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Unit 9 Seminar: Taxes Please have the tables handy.

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Presentation on theme: "Unit 9 Seminar: Taxes Please have the tables handy."— Presentation transcript:

1 Unit 9 Seminar: Taxes Please have the tables handy.

2  Sales Tax  Property Tax  Income Tax 2

3  Use the percent method to find the amount of sales tax  Use the total price to find the marked price and the sales tax 3

4 The sales tax formula is:  Sales tax = Purchase price * Sales tax rate  Where sales tax rate = tax per $1.00 of the purchase price or a percent of the purchase price.  An appliance that costs $ with a 5.5% sales tax means the sales tax amount is $288.63*0.055 = $15.87 The marked price is the price before the sales tax is added. The total price is the marked price plus the sales tax.  Total price = Marked price + Sales tax  Marked price = total price ÷ (1 + sales tax rate) Then another way to find the sales tax would be:  Sales tax = Total price - Marked price 4

5 At a sporting center, the items are priced to include tax. The price of shirts are $30 and hats are $20. The sales tax is 8.2%. Find the marked price and the sales tax.  Change the sales tax percent to the decimal value. 8.2% =  Marked price = total price ÷ (1 + sales tax rate)  Shirts Marked price = $30 ÷ ( ) = $30 ÷ 1.08 = $27.73  Hats Marked price = $20 ÷ ( ) = = $20 ÷ 1.08 = $18.52  Sales tax = Total price - Marked price  Shirt sales tax = $30 – $27.73 = $2.22 The sales tax for one shirt is $2.46.  Hat sales tax = $20 - $18.52 = $1.48 The sales tax for one soft drink is $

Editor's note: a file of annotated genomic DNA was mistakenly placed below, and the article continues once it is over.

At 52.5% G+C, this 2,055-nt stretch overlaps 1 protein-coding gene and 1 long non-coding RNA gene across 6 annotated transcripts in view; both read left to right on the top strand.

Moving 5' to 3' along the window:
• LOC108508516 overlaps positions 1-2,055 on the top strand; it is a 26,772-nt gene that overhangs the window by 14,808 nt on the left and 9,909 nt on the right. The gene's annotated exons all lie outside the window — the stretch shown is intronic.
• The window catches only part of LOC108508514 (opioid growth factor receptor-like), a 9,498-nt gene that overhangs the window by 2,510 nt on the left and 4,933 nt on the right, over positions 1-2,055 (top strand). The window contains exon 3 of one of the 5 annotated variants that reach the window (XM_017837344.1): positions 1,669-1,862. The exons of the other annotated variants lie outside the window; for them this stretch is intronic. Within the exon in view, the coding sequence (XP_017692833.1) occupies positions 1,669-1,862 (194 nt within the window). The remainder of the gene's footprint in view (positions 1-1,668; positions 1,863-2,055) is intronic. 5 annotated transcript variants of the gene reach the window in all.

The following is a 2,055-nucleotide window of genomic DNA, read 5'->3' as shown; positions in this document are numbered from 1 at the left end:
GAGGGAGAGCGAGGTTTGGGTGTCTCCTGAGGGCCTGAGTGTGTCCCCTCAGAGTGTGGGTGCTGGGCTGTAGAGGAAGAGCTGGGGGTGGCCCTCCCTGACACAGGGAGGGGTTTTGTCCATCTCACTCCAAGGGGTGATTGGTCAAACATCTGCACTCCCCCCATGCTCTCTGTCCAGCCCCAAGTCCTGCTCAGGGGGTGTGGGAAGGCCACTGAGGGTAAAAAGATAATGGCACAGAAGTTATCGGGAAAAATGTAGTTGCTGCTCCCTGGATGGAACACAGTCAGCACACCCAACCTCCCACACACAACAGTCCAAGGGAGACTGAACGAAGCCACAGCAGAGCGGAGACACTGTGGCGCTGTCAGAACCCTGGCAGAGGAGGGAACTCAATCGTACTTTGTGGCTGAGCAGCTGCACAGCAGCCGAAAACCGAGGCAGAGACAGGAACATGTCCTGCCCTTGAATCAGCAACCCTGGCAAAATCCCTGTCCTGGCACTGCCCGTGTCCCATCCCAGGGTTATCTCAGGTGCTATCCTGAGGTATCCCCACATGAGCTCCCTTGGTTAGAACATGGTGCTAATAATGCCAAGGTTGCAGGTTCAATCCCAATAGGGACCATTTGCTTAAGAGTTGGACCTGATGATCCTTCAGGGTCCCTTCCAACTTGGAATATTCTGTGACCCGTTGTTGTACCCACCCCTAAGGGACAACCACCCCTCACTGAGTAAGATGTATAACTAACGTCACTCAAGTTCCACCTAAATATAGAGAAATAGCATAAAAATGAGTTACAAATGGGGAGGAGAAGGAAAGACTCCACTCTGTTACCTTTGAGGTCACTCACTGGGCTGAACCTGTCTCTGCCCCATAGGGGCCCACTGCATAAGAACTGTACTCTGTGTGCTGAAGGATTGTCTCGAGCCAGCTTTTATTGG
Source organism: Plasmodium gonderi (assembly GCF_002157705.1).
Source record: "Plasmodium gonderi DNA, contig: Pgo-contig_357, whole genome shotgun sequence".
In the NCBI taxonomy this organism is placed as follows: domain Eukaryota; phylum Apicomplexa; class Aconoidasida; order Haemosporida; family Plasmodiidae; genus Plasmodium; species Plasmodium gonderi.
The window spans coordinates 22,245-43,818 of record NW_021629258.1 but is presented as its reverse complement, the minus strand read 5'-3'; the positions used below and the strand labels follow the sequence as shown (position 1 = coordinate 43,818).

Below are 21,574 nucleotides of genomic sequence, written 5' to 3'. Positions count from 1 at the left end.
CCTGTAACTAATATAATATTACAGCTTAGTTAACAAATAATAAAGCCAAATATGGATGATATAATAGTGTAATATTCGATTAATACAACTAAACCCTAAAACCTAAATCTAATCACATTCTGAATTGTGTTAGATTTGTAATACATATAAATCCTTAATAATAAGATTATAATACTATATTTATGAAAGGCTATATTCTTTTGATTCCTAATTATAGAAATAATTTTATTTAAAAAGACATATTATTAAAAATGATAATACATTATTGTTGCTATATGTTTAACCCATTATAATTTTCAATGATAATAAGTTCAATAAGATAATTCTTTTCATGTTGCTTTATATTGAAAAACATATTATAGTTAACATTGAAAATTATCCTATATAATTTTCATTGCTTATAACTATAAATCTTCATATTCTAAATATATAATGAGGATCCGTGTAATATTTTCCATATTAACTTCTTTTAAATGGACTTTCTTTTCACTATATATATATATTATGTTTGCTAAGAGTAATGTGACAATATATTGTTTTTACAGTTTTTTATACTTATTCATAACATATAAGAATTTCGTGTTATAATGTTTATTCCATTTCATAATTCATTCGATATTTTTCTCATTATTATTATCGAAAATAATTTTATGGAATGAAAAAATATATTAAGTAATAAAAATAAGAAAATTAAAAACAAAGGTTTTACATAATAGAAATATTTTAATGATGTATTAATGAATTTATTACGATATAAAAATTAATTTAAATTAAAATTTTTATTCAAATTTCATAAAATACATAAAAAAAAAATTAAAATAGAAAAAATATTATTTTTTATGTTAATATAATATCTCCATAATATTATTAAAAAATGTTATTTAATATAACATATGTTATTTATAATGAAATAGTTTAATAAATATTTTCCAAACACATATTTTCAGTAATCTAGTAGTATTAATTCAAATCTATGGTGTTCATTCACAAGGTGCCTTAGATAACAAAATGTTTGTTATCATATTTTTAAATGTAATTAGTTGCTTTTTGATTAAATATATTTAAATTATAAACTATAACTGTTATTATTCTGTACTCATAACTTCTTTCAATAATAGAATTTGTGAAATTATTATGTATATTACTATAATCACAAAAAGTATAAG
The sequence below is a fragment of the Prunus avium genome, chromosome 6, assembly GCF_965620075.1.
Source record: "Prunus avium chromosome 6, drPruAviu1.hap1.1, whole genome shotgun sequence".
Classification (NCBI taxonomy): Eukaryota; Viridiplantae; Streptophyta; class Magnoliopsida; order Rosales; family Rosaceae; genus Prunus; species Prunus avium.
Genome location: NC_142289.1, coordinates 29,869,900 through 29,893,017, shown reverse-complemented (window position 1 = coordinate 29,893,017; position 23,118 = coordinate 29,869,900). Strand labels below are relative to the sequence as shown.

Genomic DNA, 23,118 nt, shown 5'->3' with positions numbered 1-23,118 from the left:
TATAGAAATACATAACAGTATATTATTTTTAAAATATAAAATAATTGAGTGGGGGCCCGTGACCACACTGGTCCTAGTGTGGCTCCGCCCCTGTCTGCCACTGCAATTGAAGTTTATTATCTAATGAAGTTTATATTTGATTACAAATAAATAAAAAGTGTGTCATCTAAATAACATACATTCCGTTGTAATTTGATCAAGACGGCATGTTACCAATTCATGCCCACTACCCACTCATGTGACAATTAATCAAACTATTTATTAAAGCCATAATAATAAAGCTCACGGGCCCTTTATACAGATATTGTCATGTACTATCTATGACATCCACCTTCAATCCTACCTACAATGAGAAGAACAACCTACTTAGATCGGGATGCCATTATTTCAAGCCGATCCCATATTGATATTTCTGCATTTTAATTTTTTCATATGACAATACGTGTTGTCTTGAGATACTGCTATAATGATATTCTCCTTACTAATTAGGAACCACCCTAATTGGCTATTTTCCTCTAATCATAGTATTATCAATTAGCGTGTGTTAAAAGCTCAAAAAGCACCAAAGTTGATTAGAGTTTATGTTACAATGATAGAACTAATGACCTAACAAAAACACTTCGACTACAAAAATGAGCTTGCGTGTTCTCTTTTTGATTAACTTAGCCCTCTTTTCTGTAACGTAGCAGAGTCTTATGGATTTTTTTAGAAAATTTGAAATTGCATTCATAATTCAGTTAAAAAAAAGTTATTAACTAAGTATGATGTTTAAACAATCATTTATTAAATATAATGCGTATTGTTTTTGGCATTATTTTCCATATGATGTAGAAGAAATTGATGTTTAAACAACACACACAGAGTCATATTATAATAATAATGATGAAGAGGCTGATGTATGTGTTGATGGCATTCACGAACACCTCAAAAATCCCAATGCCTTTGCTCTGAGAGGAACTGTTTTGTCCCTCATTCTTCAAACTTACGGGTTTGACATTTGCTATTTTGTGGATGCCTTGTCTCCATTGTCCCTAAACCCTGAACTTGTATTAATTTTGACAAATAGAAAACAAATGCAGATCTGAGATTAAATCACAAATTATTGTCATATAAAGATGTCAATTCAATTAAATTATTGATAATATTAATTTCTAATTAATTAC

6  Find the Assessed Value  Calculate Property Tax  Determine the Property Tax Rate 6

7  Property tax is usually assessed using the assessed value of the property rather than using the market value.  The assessed value of a property is a certain percentage of the estimated market value of the property. This percent is determined by the city or county that charges the tax and is called assessment rate.  To find the assessed value: Assessed value = Market value * Assessment rate  A farm with a market value of $200,000 and an assessed valuation (or assessment rate) of 40% of the market value has an Assessment value = $200,000 * 0.40 = $80,000 7